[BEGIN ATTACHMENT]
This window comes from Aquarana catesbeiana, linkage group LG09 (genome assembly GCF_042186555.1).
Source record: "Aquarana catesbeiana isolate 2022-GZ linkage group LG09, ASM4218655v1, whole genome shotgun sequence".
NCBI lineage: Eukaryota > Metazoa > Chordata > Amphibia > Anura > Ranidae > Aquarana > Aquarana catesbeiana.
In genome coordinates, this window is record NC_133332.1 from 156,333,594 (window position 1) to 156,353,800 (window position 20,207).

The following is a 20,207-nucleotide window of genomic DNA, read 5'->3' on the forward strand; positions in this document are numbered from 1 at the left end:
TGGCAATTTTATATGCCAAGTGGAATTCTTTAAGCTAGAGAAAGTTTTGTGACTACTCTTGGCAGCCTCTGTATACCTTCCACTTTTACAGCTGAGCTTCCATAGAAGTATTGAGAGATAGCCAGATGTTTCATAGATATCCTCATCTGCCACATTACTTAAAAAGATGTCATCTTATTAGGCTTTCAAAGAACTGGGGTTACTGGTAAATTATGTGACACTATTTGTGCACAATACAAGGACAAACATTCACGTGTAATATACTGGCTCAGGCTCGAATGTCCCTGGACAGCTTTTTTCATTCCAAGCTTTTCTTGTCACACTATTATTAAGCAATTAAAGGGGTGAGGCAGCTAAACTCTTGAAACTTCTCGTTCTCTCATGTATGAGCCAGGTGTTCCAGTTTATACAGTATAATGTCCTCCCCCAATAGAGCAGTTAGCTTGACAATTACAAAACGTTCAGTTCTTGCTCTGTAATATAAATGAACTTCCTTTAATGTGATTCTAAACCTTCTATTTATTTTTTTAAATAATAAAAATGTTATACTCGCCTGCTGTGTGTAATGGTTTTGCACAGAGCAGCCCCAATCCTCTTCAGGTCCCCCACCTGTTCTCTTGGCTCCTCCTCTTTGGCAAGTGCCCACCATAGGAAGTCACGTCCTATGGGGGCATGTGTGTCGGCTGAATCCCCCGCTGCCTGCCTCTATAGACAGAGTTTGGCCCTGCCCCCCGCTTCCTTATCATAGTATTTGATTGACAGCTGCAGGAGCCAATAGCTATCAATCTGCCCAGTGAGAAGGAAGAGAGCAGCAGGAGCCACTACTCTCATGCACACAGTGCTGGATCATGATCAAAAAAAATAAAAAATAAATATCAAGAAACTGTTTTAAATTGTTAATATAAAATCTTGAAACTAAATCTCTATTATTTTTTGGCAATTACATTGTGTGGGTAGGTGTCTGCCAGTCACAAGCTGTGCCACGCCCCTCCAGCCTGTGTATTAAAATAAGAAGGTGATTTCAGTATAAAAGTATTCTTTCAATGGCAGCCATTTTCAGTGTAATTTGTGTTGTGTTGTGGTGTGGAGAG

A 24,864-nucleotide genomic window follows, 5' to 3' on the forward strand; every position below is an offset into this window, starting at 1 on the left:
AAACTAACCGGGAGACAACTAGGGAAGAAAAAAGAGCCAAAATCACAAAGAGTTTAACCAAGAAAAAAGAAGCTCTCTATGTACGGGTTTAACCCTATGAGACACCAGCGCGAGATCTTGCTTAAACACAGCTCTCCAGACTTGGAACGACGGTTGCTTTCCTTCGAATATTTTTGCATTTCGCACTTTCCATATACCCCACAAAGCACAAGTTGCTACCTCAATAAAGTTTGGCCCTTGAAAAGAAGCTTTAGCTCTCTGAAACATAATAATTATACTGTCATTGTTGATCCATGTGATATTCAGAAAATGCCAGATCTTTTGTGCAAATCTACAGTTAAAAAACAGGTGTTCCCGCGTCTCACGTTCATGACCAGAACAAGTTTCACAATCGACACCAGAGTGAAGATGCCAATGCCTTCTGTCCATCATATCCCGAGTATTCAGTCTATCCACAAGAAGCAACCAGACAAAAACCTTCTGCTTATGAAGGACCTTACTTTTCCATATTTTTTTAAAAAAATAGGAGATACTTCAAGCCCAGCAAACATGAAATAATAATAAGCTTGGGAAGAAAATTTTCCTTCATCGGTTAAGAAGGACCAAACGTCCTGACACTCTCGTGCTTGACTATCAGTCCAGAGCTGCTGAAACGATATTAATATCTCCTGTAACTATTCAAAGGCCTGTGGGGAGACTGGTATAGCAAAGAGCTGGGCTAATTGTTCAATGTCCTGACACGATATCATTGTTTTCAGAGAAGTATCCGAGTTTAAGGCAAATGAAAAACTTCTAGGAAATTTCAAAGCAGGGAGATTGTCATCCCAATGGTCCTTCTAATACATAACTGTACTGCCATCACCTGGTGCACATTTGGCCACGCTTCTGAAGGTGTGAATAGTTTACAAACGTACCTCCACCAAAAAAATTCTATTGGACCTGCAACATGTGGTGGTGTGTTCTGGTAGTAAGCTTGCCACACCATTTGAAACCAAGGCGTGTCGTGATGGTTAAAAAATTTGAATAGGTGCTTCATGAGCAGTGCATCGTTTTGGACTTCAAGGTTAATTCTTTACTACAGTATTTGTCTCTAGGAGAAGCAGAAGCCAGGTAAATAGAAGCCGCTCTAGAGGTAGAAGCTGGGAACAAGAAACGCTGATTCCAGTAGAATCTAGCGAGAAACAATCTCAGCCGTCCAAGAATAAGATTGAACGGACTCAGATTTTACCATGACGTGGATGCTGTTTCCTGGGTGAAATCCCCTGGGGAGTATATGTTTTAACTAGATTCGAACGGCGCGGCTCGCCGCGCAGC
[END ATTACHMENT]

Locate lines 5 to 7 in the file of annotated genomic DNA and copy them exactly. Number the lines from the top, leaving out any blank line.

The following is a 20,207-nucleotide window of genomic DNA, read 5'->3' on the forward strand; positions in this document are numbered from 1 at the left end:
TGGCAATTTTATATGCCAAGTGGAATTCTTTAAGCTAGAGAAAGTTTTGTGACTACTCTTGGCAGCCTCTGTATACCTTCCACTTTTACAGCTGAGCTTCCATAGAAGTATTGAGAGATAGCCAGATGTTTCATAGATATCCTCATCTGCCACATTACTTAAAAAGATGTCATCTTATTAGGCTTTCAAAGAACTGGGGTTACTGGTAAATTATGTGACACTATTTGTGCACAATACAAGGACAAACATTCACGTGTAATATACTGGCTCAGGCTCGAATGTCCCTGGACAGCTTTTTTCATTCCAAGCTTTTCTTGTCACACTATTATTAAGCAATTAAAGGGGTGAGGCAGCTAAACTCTTGAAACTTCTCGTTCTCTCATGTATGAGCCAGGTGTTCCAGTTTATACAGTATAATGTCCTCCCCCAATAGAGCAGTTAGCTTGACAATTACAAAACGTTCAGTTCTTGCTCTGTAATATAAATGAACTTCCTTTAATGTGATTCTAAACCTTCTATTTATTTTTTTAAATAATAAAAATGTTATACTCGCCTGCTGTGTGTAATGGTTTTGCACAGAGCAGCCCCAATCCTCTTCAGGTCCCCCACCTGTTCTCTTGGCTCCTCCTCTTTGGCAAGTGCCCACCATAGGAAGTCACGTCCTATGGGGGCATGTGTGTCGGCTGAATCCCCCGCTGCCTGCCTCTATAGACAGAGTTTGGCCCTGCCCCCCGCTTCCTTATCATAGTATTTGATTGACAGCTGCAGGAGCCAATAGCTATCAATCTGCCCAGTGAGAAGGAAGAGAGCAGCAGGAGCCACTACTCTCATGCACACAGTGCTGGATCATGATCAAAAAAAATAAAAAATAAATATCAAGAAACTGTTTTAAATTGTTAATATAAAATCTTGAAACTAAATCTCTATTATTTTTTGGCAATTACATTGTGTGGGTAGGTGTCTGCCAGTCACAAGCTGTGCCACGCCCCTCCAGCCTGTGTATTAAAATAAGAAGGTGATTTCAGTATAAAAGTATTCTTTCAATGGCAGCCATTTTCAGTGTAATTTGTGTTGTGTTGTGGTGTGGAGAG

A 24,864-nucleotide genomic window follows, 5' to 3' on the forward strand; every position below is an offset into this window, starting at 1 on the left: